Mosquito Alert shares open data from citizen scientists through GBIF

Project aims to monitor the spread of the Asian tiger mosquitoes to limit transmission of disease-causing viruses that threaten human communities, including Zika, dengue and chikungunya

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Asian tiger mosquito (Aedes albopictus), observed northeast of Barcelona in June 2017. Photo Mosquito Alert licensed under CC BY 4.0.

Mosquito Alert, a pioneering citizen science project coordinated by three Barcelona-based research centres, has published a dataset containing more than 4,000 photo-based observations of the Asian tiger mosquito (Aedes albopictus) gathered by citizen scientists through the Mosquito Alert app.

Mosquito Alert aims to monitor the spread of both the Asian tiger mosquito and a closely related species, the yellow-fever mosquito (Aedes aegypti). Together, these mosquitoes are responsible for the transmission of several disease-causing viruses that threaten human communities throughout the world, including Zika, dengue and chikungunya.

The initial publication of the Mosquito Alert dataset increases the number of tiger mosquito records for Spain by more than 10,000%—two orders of magnitude. Occurrence records like these help fill a gap in the taxonomic coverage of GBIF-mediated data, which promises to improve the quality of scientific analyses and interventions conducted by both researchers and public health officials. Increases to data coverage will also enable researchers to build on a steadily growing body of research uses, both mosquito-related (below) and broader issues related to biodiversity and human health.

Mosquito Alert is a cooperative, not-for-profit project coordinated by different public research centres: the Center for Ecological Research and Forest Implementation (CREAF), the Blanes Centre for Advanced Studies (CEAB-CSIC) and the Catalan Institution for Research and Advanced Studies (ICREA), with cofunding from the “la Caixa” Foundation.

The Mosquito Alert app enables citizens to record sightings of suspected tiger mosquitoes, yellow-fever mosquitoes, and their breeding sites by sharing a picture in this app. Once photos are shared, a team of expert entomologists can validate the observations and collect the GPS location along with other detailed information. Validation results are directly sent to participants, and verified records are published and mapped online so data contributors and users alike can find and export project observations dating back to 2014. While nearly all of the observations are from Spain, citizen scientists have contributed validated records from as far away as Fiji and Hong Kong.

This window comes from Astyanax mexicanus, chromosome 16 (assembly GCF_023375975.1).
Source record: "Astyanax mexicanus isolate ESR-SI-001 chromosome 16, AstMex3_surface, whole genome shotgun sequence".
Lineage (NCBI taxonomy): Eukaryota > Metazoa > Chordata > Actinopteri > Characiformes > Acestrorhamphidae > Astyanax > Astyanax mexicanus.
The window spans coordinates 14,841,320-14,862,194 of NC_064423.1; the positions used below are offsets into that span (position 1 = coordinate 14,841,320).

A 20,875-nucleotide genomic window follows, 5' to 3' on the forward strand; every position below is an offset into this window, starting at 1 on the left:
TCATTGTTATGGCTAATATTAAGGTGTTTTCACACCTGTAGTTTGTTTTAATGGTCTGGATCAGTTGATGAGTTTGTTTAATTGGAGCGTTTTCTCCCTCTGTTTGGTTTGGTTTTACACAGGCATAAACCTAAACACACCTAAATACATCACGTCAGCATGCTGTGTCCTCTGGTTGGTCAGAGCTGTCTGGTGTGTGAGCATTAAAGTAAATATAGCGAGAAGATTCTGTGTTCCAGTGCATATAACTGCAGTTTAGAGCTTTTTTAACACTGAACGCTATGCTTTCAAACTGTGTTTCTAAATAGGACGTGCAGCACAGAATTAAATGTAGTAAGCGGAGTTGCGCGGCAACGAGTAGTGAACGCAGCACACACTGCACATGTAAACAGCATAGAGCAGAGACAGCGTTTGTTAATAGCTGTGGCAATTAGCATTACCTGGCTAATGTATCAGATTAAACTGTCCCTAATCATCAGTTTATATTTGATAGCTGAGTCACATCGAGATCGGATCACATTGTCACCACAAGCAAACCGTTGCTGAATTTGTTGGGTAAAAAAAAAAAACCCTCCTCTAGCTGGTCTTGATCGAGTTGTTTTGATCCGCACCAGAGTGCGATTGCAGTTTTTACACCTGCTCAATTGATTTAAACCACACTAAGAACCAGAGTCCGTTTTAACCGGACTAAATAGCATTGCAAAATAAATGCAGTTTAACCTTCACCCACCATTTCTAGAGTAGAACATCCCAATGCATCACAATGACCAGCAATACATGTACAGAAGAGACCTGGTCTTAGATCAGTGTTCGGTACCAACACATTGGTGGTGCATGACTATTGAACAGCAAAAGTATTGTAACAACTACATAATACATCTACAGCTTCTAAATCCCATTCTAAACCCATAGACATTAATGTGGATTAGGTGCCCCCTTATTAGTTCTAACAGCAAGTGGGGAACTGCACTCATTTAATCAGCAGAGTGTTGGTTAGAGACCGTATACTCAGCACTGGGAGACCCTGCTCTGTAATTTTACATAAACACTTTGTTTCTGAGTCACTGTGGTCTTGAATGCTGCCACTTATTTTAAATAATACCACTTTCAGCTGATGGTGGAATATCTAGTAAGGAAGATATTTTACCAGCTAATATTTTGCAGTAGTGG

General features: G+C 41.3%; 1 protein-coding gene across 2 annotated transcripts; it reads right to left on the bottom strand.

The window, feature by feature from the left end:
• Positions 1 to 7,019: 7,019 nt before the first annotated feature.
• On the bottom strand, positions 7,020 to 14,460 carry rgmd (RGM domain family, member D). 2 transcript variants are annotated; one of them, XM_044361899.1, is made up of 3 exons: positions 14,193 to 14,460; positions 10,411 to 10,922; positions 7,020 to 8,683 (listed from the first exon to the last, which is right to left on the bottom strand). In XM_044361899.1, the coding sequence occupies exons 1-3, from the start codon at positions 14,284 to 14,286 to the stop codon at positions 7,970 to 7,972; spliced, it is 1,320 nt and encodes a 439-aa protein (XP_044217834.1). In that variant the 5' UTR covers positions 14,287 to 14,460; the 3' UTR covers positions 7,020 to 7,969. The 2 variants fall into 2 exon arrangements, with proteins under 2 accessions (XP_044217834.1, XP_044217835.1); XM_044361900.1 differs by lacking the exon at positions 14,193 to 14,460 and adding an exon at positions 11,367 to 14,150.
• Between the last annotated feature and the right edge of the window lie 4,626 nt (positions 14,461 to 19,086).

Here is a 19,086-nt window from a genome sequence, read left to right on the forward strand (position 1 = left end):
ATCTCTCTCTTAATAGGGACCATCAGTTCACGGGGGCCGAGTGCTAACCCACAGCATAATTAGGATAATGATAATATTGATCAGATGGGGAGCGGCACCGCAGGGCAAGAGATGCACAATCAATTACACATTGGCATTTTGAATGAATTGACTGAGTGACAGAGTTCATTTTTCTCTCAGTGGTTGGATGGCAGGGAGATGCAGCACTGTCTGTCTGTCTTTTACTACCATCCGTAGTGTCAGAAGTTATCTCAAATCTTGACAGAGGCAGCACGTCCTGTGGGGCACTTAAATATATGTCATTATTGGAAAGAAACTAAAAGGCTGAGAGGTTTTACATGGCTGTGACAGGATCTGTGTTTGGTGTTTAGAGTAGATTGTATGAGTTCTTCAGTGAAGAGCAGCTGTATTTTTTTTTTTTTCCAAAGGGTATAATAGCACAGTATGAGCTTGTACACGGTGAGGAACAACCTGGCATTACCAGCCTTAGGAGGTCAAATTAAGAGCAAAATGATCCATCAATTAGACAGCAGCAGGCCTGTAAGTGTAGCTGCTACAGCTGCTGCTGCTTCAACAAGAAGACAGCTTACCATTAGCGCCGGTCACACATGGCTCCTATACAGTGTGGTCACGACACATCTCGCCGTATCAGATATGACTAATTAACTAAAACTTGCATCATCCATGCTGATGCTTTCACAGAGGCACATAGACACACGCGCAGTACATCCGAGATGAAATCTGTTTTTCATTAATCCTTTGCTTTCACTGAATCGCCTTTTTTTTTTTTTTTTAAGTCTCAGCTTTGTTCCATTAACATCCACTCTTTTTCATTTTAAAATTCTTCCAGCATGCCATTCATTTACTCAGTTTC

The data hosted by GBIF Spain and shared through GBIF’s global index has been placed into the public domain under a fully open Creative Commons CC0 waiver, which frees them of any restrictions on usage. Photos associated with individual records readily available under a Creative Commons attribution licence (CC BY), which permits their reuse simply on condition of crediting Mosquito Alert as the source. The project’s occurrence records for Ae. aegypti will likely be added in the future.

The information generated by the project complements an intensive scientific effort to help public health authorities control the spread of the Asian tiger mosquito in human communities. Mosquito Alert has also played a critical role in establishing the Global Mosquito Alert Consortium (GMAC), a collaboration led by the Woodrow Wilson International Center for Scholars, the European Citizen Science Association (ECSA), and the United Nations Environment Programme (UN Environment), who, with partners (including GBIF), aim to increase the use of citizen science for coordinated mosquito-vector monitoring.

Peer-reviewed mosquito-related research uses of GBIF-mediated data

  • Ding F, Fu J, Jiang D, Hao M & Lin G (2018) Mapping the spatial distribution of Aedes aegypti and Aedes albopictus. Acta Tropica 178: 155-162. https://doi.org/10.1016/j.actatropica.2017.11.020
  • Shabani F, Shafapour Tehrany M, Solhjouy-fard S, Kumar L (2018) A comparative modeling study on non-climatic and climatic risk assessment on Asian Tiger Mosquito (Aedes albopictus) PeerJ6: e4474 https://doi.org/10.7717/peerj.4474
  • Walsh MG & Webb C (2018) Hydrological features and the ecological niches of mammalian hosts delineate elevated risk for Ross River virus epidemics in anthropogenic landscapes in Australia. Parasites & Vectors 11: 192. https://doi.org/10.1186/s13071-018-2776-x
  • Alaniz AJ, Bacigalupo A & Cattan PE (2017) Spatial quantification of the world population potentially exposed to Zika virus. International Journal of Epidemiology 46(3): 966-975. https://doi.org/10.1093/ije/dyw366
  • González-Salazar C, Stephens CR & Sánchez-Cordero V (2017) Predicting the Potential Role of Non-human Hosts in Zika Virus Maintenance. EcoHealth 14(1): 171–177. https://doi.org/10.1007/s10393-017-1206-4